A new breakthrough in science was uncovered this week when a group of scientists in California said they developed the lightest material in the world, about 100 times lighter than Styrofoam.

The new material developed by researchers from UC Irvine, HRL Laboratories and the California Institute of Technology imitates the architectural concept of modern buildings like the Eiffel Tower and the Golden Gate Bridge in the nano and micro scales. The material consists of 99.9 percent air and 0.01 percent of solid.

"The trick is to fabricate a lattice of interconnected hollow tubes with a wall thickness 1,000 times thinner than a human hair," said lead researcher Dr. Tobias Schaedler of HRL, according to a press release Thursday.

William Carter, manager of the architected materials group at the HRL, explained that in the larger scale, modern buildings like the Eiffel Tower in Paris or the Golden Gate Bridge in San Francisco, are incredibly light and weight-efficient by virtue of their architecture.

"We are revolutionizing lightweight materials by bringing this concept to the nano and micro scales," he said in the press release.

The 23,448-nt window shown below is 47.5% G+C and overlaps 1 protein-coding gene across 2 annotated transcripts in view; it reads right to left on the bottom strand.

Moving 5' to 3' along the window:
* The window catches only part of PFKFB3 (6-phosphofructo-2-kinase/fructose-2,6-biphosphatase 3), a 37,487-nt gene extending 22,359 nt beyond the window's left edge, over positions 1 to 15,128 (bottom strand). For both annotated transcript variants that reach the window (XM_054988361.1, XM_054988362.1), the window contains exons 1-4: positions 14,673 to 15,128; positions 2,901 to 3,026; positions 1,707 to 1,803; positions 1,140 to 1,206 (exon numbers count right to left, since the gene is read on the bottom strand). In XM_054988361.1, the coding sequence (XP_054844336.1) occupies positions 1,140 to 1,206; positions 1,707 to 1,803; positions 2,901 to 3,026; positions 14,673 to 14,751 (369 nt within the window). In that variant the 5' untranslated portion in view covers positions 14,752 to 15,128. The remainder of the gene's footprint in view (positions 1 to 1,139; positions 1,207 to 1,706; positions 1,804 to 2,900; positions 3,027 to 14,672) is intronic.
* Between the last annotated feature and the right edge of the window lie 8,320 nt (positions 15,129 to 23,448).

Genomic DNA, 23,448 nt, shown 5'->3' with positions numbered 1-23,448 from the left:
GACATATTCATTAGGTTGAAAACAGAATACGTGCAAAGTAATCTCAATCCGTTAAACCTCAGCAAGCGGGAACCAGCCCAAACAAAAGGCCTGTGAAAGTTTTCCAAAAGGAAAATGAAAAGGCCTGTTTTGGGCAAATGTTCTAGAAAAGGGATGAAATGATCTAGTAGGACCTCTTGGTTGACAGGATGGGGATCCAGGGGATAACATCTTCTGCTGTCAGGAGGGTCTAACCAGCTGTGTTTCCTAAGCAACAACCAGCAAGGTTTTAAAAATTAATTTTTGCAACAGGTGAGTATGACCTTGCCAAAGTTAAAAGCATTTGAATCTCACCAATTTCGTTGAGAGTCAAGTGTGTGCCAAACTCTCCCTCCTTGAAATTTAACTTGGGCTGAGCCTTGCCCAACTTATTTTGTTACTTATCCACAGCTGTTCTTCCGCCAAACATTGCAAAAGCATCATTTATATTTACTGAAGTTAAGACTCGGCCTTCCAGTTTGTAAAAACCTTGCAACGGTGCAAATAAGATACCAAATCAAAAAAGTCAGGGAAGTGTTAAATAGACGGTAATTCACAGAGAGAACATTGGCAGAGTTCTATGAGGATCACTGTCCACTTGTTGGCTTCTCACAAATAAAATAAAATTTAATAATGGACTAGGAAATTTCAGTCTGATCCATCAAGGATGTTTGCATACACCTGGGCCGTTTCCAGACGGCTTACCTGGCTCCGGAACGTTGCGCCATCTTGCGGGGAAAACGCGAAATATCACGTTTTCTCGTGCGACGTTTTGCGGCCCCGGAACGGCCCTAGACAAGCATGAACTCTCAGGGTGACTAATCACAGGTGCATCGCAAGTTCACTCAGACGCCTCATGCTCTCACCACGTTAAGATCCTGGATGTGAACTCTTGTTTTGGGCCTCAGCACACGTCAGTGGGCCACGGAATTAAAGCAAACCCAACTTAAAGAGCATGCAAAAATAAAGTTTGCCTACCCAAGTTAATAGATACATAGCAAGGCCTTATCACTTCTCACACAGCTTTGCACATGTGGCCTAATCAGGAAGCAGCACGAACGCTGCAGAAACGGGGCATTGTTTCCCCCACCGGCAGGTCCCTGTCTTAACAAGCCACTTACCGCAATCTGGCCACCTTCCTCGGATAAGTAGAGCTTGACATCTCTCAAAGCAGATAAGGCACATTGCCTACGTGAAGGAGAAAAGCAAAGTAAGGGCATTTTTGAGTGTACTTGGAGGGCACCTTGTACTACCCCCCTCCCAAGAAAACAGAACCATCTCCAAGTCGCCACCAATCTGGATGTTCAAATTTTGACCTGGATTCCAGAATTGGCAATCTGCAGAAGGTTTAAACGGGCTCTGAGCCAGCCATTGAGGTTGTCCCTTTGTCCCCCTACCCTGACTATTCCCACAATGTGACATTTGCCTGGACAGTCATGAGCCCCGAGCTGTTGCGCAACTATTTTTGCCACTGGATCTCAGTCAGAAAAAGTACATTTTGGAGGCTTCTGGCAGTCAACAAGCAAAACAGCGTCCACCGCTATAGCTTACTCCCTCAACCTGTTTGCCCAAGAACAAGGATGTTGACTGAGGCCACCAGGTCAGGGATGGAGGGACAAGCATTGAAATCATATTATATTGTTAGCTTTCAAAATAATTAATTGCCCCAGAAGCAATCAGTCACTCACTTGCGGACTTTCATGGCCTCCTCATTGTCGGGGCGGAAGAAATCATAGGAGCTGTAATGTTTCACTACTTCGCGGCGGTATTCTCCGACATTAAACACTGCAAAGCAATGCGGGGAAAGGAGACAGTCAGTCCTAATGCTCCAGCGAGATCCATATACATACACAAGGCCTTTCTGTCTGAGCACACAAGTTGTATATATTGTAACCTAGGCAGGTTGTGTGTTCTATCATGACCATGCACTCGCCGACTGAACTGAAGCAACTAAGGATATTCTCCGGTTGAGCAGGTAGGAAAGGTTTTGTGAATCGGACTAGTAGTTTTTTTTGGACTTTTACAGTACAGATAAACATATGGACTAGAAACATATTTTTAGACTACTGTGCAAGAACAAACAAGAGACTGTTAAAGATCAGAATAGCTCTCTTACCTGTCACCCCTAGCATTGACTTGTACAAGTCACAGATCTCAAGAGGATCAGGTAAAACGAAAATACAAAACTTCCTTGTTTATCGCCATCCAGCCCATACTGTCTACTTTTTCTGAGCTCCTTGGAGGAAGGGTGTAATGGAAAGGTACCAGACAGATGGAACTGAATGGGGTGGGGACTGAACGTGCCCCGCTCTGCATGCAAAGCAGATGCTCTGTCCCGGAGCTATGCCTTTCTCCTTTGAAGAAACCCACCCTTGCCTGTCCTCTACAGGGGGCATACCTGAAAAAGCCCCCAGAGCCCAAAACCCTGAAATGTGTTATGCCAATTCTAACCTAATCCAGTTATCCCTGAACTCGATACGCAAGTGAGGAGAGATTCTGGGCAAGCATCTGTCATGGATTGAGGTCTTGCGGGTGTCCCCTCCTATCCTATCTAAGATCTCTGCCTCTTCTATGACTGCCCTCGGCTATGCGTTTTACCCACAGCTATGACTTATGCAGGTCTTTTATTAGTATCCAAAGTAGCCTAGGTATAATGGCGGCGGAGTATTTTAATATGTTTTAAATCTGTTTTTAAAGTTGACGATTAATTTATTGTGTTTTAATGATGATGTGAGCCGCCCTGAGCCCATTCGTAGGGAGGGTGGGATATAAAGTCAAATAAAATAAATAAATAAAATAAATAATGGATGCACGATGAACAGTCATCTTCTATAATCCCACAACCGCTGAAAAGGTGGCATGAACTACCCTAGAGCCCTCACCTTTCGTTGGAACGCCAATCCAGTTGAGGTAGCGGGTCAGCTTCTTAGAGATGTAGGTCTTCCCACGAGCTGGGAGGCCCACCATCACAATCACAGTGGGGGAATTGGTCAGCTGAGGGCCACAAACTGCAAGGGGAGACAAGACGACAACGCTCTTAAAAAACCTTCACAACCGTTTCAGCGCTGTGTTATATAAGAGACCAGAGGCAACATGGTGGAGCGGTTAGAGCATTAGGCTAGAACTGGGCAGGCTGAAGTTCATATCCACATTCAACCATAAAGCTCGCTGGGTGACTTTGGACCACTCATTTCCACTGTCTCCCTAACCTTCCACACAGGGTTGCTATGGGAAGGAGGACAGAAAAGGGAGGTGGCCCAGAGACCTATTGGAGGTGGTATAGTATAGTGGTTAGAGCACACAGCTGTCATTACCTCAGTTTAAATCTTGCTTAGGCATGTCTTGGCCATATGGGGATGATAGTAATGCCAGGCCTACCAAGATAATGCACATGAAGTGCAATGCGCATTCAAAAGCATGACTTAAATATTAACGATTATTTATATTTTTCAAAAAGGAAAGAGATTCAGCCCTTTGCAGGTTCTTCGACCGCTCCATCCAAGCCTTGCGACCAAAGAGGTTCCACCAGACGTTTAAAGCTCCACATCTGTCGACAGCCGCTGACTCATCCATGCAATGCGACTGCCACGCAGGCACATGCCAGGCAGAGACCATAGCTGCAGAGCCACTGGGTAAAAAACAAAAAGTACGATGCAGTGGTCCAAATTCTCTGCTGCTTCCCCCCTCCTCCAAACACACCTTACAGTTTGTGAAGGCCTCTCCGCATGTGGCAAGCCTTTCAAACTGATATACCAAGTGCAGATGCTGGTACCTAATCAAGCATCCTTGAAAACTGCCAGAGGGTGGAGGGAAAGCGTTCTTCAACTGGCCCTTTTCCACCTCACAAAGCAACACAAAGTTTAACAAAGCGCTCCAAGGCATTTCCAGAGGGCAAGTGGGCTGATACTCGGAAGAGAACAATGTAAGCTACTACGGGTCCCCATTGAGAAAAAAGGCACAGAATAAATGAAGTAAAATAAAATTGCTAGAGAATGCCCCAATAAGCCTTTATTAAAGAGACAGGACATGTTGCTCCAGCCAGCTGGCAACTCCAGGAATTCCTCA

According to researchers, the new material could be used for battery electrodes and acoustic, vibration or shock energy absorption. This last application is important for automobile and motorcycle suspensions, aircraft landing gear and for structural engineering to reduce damage of structures after an earthquake.

The new material is also a breakthrough of unprecedented mechanical behavior for a metal. Researchers explain the material can recover completely from compression exceeding 50 percent strain and extraordinarily high energy absorption.

"Materials actually get stronger as the dimensions are reduced to the nanoscale," explained UCI mechanical and aerospace engineer Lorenzo Valdevit, UCI's principal investigator on the project.

"Combine this with the possibility of tailoring the architecture of the micro-lattice and you have a unique cellular material," he added.

Watch: The Lightest Structure Ever